The Growing Older, Living Younger Project

Intermittent Fasting

Apr 10, 2021 | 2021 April A to Z Challenge

When the topic of fasting comes up, and it’s happening quite frequently these days, the most common reaction is  ‘I couldn’t fast’.  But of course the reality is that we fast every night. Starvation occurs when not eating is forced on us, when food is scarce or unavailable, or when others withhold food from us.  Fasting is abstaining from food, and when we sleep, we don’t eat. We are fasting.  

Most of us fast at night somewhere between 6 to 8 hours.  When we have breakfast we are “breaking our fast”.  Rather than listen to the exhortations to have a healthy breakfast to start the day, I prefer to eat according to my body signals not the clock.,  

I usually finish dinner around 7 PM.  If I have breakfast the next morning at 7 PM I will have just  fasted for 12 hours. By not having breakfast and eating lunch around 1 pm I will have completed 18 hours of fasting. That’s how I started  my 18:6 intermittent fasting: 18 hours of fasting with 6 hours of ‘feasting’. 

Actually these days, I eat when I feel hungry which quite often may be around 3 or 4 PM. I do try to keep dinner time regular so my fasting period may vary from 16 to 20 hours.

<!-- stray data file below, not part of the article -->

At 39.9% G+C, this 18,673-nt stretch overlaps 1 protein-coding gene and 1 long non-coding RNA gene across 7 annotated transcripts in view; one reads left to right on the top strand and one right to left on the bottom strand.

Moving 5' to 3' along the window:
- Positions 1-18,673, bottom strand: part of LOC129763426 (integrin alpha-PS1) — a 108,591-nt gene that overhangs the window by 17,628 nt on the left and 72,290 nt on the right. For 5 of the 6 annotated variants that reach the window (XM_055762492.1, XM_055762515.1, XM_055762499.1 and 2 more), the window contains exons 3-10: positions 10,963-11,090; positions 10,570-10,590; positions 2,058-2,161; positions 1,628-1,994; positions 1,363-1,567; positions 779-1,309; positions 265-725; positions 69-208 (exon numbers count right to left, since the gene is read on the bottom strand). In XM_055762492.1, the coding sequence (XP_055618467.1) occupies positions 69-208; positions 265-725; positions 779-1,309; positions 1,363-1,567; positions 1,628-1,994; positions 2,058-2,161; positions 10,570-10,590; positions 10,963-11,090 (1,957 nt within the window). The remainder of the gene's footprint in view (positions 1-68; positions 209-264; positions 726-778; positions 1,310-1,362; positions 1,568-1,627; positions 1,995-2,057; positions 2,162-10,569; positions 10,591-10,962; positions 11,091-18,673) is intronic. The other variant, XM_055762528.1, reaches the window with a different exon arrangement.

Having been indoctrinated with the concept that one needs a hearty breakfast to start the day, my initial response to the thought of an 18 hour fast was that it was crazy. Then I realized that most days I have a cup of coffee with cream, take my nutritional supplements with a couple of glasses of water, and don’t actually eat till around noon, because I’m not hungry. I’ve been doing that for a long time. I just hadn’t called it intermittent fasting. 

It is important to stay hydrated by drinking water, clear teas or bone broth.   I love to start my day with a cup of dark roast, full bodied coffee enriched by a tablespoon of organic whipping cream 36% M.F. which doesn’t bother my lactose-intolerant gut at all nor disrupt the fasting. I have loads of energy, don’t get the hungry headaches that I used  to get in the low fat diet days, when the sugar rush of my breakfast muffins subsided and I could have eaten anything in sight. 

 Replacing breakfast with my coffee and cream and eating only two meals a day cut down on my calorie intake and my food bills. Fasting also deters me from mindless after-dinner snacking. When I used to have my “healthy” breakfast, I would be hungry again a couple of hours later. Now I listen to my body. 

What’s your fasting/feasting schedule? Leave a comment or email me at askdrgill@gmail.com. 

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